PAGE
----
“The administration was very slow in getting their principle and positions out on getting the Ryan White reauthorized,” he said. “They didn’t speak out and early enough. Ryan White is up for renewal in 2013 — right before all this health care reform kicks in. We’re going to need the administration’s support for the continuation of Ryan White after 2013.”
Noting a national AIDS strategy is currently being developed in the White House, Schmid said he hopes the plan will provide the discussion of homosexuality at appropriate ages in sex education programs because HIV is often transmitted through men who have sex with men.
Schmid gave Obama credit for lifting the travel ban that prevented foreign nationals with HIV from entering the country, although he noted this process began under the Bush administration with the passage of the President’s Emergency Plan for AIDS Relief legislation.
Obama closed his letter by calling on people to step “outside our comfort zone” to win broader support for LGBT rights in places often considered homophobic, such as black churches.
“If we want to repeal DOMA, repeal ‘Don’t Ask, Don’t Tell,’ and implement fully inclusive laws outlawing hate crimes and discrimination in the workplace, we need to bring the message of LGBT equality to skeptical audiences as well as friendly ones — and that’s what I’ve done throughout my career,” Obama wrote.
In the letter, Obama noted that he spoke out against homophobia during the presidential campaign at the Ebenezer Baptist Church in Atlanta, Ga., where Martin Luther King, Jr. once preached.
Obama also spoke out against homophobia during a February speech at the National Prayer Breakfast in D.C., a gathering of Christian evangelical leaders. And late last month, Obama spoke in favor of LGBT rights during his keynote speech at the National Association for the Advancement of Colored People’s centennial convention.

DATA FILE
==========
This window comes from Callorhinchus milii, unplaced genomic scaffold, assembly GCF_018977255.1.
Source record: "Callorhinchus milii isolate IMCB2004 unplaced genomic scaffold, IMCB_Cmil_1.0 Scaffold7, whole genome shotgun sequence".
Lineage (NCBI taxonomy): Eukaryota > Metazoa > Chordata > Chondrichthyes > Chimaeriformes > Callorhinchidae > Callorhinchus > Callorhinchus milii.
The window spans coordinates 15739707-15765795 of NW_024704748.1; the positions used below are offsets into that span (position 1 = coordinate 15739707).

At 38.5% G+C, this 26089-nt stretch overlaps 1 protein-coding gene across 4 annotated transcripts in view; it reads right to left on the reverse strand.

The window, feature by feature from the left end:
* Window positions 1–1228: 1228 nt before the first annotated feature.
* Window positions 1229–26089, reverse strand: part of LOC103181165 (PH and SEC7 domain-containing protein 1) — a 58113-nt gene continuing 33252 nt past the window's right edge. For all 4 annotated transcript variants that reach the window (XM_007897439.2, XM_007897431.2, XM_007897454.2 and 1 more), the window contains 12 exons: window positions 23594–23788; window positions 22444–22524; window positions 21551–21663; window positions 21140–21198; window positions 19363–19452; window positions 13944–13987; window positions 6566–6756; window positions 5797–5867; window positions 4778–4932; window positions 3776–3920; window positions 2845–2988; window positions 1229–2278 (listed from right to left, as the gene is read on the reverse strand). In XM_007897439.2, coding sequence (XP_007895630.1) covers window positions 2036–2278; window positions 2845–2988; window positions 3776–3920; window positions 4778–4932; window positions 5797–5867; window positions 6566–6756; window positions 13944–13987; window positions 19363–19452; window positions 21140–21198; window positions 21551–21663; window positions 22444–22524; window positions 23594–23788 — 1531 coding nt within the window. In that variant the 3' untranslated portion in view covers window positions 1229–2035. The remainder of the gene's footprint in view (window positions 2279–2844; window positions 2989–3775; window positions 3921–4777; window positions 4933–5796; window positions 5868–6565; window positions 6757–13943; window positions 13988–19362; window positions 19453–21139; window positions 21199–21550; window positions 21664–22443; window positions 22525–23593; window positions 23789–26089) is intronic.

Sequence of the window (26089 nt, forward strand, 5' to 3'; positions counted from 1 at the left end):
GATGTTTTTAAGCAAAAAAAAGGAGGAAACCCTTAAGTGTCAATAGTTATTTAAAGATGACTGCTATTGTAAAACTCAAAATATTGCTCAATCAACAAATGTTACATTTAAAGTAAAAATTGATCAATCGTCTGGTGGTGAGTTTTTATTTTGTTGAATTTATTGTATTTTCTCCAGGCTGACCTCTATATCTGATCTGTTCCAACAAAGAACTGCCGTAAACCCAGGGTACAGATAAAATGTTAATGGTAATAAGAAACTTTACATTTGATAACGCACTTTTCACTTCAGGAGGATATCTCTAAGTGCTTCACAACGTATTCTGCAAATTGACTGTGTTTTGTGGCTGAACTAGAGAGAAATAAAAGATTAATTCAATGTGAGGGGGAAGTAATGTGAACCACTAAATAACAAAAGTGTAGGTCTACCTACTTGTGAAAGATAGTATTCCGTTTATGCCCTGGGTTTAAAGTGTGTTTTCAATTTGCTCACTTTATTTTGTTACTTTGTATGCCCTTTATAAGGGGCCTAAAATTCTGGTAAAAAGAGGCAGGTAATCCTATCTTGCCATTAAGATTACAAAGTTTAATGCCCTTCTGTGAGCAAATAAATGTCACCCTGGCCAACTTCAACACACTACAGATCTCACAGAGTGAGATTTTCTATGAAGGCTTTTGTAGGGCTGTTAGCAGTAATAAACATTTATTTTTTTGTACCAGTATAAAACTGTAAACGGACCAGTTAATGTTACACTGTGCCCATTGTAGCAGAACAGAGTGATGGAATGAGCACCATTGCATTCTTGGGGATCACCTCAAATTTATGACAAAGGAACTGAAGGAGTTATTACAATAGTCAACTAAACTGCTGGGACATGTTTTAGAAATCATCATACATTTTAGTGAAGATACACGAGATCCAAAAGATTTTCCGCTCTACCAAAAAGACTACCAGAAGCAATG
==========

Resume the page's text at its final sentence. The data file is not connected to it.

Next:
Sharon Lettman, executive director of the National Black Justice Coalition, said Obama has “absolutely” been faithful to his promise of speaking out in favor of LGBT rights in places that are sometimes deemed unfriendly to LGBT people.
“I’ve experienced it on a number of occasions in predominantly black or all black venues,” she said. “Even in his normal stump speech, he makes reference to his support of LGBT equality.”
Lettman said as the first black president, Obama has a special role to play in educating black Americans about the LGBT community.
“He makes a point to always be inclusive,” she said. “He doesn’t selectively leave it out — not just in black churches, but in front of civil rights leaders and civil rights venues, like the NAACP convention, and other areas.”
Lettman said Obama is “definitely trying to paint a picture of one America” in his actions and his speeches.
“In so many ways, even in the progressive agenda, people don’t always select to include our community,” she said, “and I have to give him a lot of credit for making sure that he speaks with one voice about his support for LGBT equality.”